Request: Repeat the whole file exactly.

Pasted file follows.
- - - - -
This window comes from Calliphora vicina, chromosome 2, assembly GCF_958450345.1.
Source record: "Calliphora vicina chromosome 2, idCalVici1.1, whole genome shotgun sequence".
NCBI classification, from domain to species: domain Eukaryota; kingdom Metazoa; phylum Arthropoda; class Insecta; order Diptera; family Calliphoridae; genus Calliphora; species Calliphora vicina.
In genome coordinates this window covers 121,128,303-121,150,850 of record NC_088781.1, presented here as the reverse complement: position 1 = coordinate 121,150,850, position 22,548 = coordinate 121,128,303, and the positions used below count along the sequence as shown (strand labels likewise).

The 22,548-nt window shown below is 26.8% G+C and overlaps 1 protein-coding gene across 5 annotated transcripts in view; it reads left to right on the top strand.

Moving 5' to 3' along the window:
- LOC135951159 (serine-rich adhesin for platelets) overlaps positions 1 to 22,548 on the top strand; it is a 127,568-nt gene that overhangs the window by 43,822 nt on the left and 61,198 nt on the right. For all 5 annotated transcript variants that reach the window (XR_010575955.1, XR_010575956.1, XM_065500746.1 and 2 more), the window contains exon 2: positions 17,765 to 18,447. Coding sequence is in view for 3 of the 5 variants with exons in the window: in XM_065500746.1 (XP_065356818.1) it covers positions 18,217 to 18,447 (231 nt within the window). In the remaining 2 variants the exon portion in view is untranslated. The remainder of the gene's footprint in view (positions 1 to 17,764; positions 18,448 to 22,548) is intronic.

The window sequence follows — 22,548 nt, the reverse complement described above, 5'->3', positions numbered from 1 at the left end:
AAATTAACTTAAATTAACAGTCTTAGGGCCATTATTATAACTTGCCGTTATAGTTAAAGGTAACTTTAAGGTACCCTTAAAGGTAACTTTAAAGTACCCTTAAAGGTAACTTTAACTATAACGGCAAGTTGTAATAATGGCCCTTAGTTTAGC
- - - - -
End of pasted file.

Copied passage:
This window comes from Calliphora vicina, chromosome 2, assembly GCF_958450345.1.
Source record: "Calliphora vicina chromosome 2, idCalVici1.1, whole genome shotgun sequence".
NCBI classification, from domain to species: domain Eukaryota; kingdom Metazoa; phylum Arthropoda; class Insecta; order Diptera; family Calliphoridae; genus Calliphora; species Calliphora vicina.
In genome coordinates this window covers 121,128,303-121,150,850 of record NC_088781.1, presented here as the reverse complement: position 1 = coordinate 121,150,850, position 22,548 = coordinate 121,128,303, and the positions used below count along the sequence as shown (strand labels likewise).

The 22,548-nt window shown below is 26.8% G+C and overlaps 1 protein-coding gene across 5 annotated transcripts in view; it reads left to right on the top strand.

Moving 5' to 3' along the window:
- LOC135951159 (serine-rich adhesin for platelets) overlaps positions 1 to 22,548 on the top strand; it is a 127,568-nt gene that overhangs the window by 43,822 nt on the left and 61,198 nt on the right. For all 5 annotated transcript variants that reach the window (XR_010575955.1, XR_010575956.1, XM_065500746.1 and 2 more), the window contains exon 2: positions 17,765 to 18,447. Coding sequence is in view for 3 of the 5 variants with exons in the window: in XM_065500746.1 (XP_065356818.1) it covers positions 18,217 to 18,447 (231 nt within the window). In the remaining 2 variants the exon portion in view is untranslated. The remainder of the gene's footprint in view (positions 1 to 17,764; positions 18,448 to 22,548) is intronic.

The window sequence follows — 22,548 nt, the reverse complement described above, 5'->3', positions numbered from 1 at the left end:
AAATTAACTTAAATTAACAGTCTTAGGGCCATTATTATAACTTGCCGTTATAGTTAAAGGTAACTTTAAGGTACCCTTAAAGGTAACTTTAAAGTACCCTTAAAGGTAACTTTAACTATAACGGCAAGTTGTAATAATGGCCCTTAGTTTAGC